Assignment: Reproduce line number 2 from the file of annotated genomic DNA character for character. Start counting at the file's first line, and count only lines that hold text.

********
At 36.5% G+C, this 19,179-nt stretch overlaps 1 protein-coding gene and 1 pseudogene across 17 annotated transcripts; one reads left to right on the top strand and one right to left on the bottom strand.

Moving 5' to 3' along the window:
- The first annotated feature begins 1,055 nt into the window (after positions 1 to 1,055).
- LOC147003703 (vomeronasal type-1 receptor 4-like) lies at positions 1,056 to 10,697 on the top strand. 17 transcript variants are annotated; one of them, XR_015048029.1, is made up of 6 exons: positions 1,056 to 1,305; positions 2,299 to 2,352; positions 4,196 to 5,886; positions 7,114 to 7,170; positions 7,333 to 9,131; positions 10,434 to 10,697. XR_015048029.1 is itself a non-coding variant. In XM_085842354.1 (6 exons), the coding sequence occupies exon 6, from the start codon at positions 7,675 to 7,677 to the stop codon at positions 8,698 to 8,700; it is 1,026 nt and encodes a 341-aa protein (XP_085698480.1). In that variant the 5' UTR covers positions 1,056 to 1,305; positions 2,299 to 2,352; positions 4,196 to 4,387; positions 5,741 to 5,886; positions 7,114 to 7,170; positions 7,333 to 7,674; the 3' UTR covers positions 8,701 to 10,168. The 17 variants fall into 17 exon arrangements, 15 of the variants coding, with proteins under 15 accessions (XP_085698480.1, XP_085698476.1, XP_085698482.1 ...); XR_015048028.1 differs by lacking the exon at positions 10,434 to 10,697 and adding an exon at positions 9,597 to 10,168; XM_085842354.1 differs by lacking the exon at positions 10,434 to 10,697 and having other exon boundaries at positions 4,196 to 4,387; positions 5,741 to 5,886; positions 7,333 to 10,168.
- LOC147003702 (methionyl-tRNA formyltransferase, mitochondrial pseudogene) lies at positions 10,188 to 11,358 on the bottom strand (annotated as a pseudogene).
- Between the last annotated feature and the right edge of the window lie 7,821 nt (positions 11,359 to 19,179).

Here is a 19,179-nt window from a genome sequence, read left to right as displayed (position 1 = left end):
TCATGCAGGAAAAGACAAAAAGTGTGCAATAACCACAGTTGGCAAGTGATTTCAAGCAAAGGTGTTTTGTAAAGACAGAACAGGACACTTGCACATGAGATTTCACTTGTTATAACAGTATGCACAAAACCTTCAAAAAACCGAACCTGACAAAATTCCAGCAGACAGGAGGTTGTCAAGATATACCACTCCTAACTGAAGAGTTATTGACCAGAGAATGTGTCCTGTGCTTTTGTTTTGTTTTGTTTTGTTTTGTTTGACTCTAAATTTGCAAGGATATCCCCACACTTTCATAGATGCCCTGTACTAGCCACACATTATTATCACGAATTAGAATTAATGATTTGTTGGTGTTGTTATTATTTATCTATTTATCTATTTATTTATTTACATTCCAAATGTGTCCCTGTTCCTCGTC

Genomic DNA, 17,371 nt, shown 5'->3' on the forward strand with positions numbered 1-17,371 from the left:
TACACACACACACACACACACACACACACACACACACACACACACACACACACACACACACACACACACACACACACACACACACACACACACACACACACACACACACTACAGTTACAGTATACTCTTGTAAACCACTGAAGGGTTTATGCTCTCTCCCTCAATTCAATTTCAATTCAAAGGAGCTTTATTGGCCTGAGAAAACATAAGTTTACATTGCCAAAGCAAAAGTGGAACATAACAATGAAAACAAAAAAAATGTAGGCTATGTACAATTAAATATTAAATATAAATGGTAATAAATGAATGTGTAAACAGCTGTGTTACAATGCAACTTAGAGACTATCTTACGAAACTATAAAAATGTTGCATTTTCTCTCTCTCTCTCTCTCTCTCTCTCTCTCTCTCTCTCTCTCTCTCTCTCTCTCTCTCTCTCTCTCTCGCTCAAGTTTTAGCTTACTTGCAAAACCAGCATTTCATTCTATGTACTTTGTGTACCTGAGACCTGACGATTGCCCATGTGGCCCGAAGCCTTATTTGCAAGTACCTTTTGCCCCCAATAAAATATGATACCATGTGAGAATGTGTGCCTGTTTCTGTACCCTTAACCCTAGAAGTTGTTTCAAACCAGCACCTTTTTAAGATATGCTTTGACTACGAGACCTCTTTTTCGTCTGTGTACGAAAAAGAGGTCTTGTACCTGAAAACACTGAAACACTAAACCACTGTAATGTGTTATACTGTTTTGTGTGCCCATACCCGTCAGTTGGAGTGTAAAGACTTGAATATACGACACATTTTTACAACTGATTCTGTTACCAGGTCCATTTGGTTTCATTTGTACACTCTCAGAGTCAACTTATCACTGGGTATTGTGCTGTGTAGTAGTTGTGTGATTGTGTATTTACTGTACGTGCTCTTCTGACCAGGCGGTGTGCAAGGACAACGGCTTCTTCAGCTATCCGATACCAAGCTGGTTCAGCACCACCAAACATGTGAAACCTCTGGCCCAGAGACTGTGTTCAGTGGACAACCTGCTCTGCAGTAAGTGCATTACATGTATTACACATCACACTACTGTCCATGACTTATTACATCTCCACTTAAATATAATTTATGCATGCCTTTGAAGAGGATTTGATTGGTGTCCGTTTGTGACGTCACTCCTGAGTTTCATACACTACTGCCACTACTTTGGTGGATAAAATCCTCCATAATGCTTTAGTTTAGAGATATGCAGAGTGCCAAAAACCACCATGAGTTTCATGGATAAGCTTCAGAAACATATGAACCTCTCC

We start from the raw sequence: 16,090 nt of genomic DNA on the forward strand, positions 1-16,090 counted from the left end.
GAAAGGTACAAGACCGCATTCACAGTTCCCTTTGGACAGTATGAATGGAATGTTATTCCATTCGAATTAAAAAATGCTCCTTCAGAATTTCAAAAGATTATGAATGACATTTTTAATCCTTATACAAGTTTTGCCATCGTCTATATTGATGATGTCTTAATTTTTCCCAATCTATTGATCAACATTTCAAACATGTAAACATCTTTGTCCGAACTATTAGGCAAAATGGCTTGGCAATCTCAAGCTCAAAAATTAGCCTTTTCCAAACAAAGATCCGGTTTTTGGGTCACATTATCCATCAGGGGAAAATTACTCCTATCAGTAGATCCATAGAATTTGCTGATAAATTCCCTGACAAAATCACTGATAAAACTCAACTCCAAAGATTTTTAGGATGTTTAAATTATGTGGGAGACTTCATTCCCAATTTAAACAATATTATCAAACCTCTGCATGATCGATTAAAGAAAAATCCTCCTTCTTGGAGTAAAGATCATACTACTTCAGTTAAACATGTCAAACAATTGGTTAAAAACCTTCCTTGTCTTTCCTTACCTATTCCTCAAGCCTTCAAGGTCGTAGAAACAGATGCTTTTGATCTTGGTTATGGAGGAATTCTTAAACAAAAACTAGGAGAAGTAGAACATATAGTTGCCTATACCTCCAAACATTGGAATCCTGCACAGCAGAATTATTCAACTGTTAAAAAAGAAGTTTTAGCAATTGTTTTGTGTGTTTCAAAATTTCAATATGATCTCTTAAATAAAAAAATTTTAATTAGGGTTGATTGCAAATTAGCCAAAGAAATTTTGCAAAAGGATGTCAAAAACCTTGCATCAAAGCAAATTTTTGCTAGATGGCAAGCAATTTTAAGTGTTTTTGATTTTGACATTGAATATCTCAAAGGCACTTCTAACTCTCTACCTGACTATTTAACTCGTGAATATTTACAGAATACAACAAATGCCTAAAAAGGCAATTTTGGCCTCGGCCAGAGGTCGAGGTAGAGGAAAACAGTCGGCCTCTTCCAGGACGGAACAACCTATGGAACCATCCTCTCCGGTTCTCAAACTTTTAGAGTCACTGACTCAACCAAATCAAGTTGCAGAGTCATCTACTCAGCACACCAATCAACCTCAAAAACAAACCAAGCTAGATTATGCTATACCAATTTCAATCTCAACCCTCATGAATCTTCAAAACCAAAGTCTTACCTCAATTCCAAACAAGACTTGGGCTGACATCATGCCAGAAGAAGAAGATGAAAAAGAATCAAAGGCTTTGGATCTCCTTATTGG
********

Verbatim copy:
Moving 5' to 3' along the window: